So Hansen Rolli began digging, searching for information and advice on how to approach writing and publishing a children’s book. She began working on a concept borne from her experiences as a parent, which grew into her first book, Just One More.
“There are so many times when the kids try to push the limits. My husband would be giving kids rides, and his back would be breaking. But they would be like ‘Just one more time,’” she says. “I thought parents would really get it. And I love books that speak to the parents as well as the kids.”
Despite her background in oil painting, she created digital illustrations to accompany the book, mainly because so many of the modern children’s books she’d seen were digital. Then she set out to find a publisher that would produce the book she wanted.
“If I was going to do this, I wanted a great publisher. Everything I read said if you self-publish, you have to get into public relations distribution, and I didn’t want to do that,” she says. “So I tried to get a publisher—I packaged the book up beautifully, and I waited the requisite 6 weeks. But I never heard anything. I called, and they told me if I hadn’t heard from them, they weren’t interested. I realized I could be an old woman before I ever got this book published.”
She went in search of an agent, and that’s where she says she ran into a bit of luck, connecting with an agency called Writer’s House, and a young agent named Stephen Barr, who was looking to build his client list. He loved Just One More, and, just like that, she was off and running.
Hansen Rolli quickly learned that while the artwork came easily to her, the writing was more challenging. Her agent helped her improve the writing of the book, explaining in more detail the anatomy and nuance of a good children’s book. She also learned the importance of creating clear themes, especially emphasizing novel and new concepts.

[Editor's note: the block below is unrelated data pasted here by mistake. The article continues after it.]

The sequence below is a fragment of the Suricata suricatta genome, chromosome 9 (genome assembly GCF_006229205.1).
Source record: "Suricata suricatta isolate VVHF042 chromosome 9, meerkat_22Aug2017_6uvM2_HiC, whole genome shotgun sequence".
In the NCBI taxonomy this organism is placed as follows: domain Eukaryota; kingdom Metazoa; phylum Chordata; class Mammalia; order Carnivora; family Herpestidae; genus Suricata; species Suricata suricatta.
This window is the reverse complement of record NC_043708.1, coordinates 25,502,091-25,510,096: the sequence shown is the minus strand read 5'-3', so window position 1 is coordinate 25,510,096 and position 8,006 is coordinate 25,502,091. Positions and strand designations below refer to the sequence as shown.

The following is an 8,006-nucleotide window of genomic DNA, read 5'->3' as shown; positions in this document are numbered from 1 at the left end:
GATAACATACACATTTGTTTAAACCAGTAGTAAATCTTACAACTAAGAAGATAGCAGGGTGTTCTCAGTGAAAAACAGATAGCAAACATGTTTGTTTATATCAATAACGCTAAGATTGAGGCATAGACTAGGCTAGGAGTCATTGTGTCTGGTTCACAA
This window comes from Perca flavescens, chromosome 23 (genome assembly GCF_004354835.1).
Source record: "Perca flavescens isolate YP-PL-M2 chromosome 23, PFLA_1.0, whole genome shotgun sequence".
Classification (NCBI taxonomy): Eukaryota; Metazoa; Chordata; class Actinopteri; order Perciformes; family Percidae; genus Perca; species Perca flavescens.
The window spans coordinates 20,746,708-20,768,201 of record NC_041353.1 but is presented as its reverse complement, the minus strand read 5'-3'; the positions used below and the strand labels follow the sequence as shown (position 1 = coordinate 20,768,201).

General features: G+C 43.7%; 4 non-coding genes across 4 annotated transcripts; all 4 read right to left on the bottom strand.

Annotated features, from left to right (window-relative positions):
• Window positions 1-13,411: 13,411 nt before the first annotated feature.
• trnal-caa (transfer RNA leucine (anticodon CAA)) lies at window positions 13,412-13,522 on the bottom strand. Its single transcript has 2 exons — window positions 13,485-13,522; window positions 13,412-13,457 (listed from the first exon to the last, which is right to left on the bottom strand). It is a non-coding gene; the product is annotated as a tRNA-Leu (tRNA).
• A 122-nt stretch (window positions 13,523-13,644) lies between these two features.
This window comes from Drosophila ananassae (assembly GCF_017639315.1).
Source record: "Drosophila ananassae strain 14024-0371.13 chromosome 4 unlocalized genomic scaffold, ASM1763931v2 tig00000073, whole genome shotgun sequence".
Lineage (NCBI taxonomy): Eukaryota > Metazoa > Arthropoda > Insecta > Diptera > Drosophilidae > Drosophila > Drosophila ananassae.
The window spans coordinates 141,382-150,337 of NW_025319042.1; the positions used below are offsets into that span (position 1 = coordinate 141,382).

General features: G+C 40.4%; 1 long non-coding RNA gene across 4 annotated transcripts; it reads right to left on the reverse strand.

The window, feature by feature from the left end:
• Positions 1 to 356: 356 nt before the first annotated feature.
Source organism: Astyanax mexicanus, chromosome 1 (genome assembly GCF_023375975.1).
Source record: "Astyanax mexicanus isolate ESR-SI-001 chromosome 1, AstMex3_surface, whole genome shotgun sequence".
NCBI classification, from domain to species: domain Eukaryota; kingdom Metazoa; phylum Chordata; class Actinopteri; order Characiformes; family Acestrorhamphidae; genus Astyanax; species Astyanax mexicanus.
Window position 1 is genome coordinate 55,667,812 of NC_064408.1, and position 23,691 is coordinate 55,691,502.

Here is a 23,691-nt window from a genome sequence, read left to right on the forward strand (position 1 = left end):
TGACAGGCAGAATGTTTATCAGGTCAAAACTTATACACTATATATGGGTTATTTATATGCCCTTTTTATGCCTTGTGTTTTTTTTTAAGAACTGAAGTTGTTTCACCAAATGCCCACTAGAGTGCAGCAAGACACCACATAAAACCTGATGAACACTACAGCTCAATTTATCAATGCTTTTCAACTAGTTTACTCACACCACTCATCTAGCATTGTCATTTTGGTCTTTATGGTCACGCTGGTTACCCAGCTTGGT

“You have to have a message. Overindulgence is the message of Just One More. Most ‘just one mores’ are harmless, but in today’s society there is a lot of overindulgence,” she says. “Parents write me and say that ‘just one’ is a theme in their household.”
Success Becomes Her
Hansen Rolli discovered that the process of creating and publishing a book can be glacially slow and sometimes painstaking. Even after deciding he wanted to take on Just One More, her agent worked with her for months until he felt the book was ready, but then it took another 6 months to complete the deal with Viking Children’s Books, the book’s publisher. “The editor went on my site (jenniferhansenrolli.com) and asked why I abandoned oil paint. So I went back and tried some test illustrations of the main character, Ruby, using oil paint. She loved it, and I did, too. I listened to what the publisher said and tried to take their advice.”
Just One More published in spring of 2014, but Hansen Rolli soon discovered that publication doesn’t come close to the finish line in the life of a book. She began promoting it, making appearances in schools and bookstores, which was a rewarding but taxing process. But new writers should be realistic about the investment of time and energy it takes to publish and promote their books. “Now I feel like I’ve figured out the children’s book industry to a degree,” she says. “But it taught me a lot of patience. It’s a long process.”
Soon after Just One More published, Hansen Rolli piqued interest in her next book, Claudia and Moth, about a little girl with a butterfly fixation who learns to broaden her horizons. It will be published by Viking Children’s Books in 2017. “I’ve learned you need books at all different stages if you’re going to make a living at this,” she explains.
Hansen Rolli is busy digging into her journal of ideas again and starting with a fresh canvas. While it can be daunting, it’s the thought of leaving all those ideas unexplored that worries her more. “A blank canvas is scary. But if you do it enough, you’re going to get some good ones out there,” she says. “And really, I can’t wait to get to work.”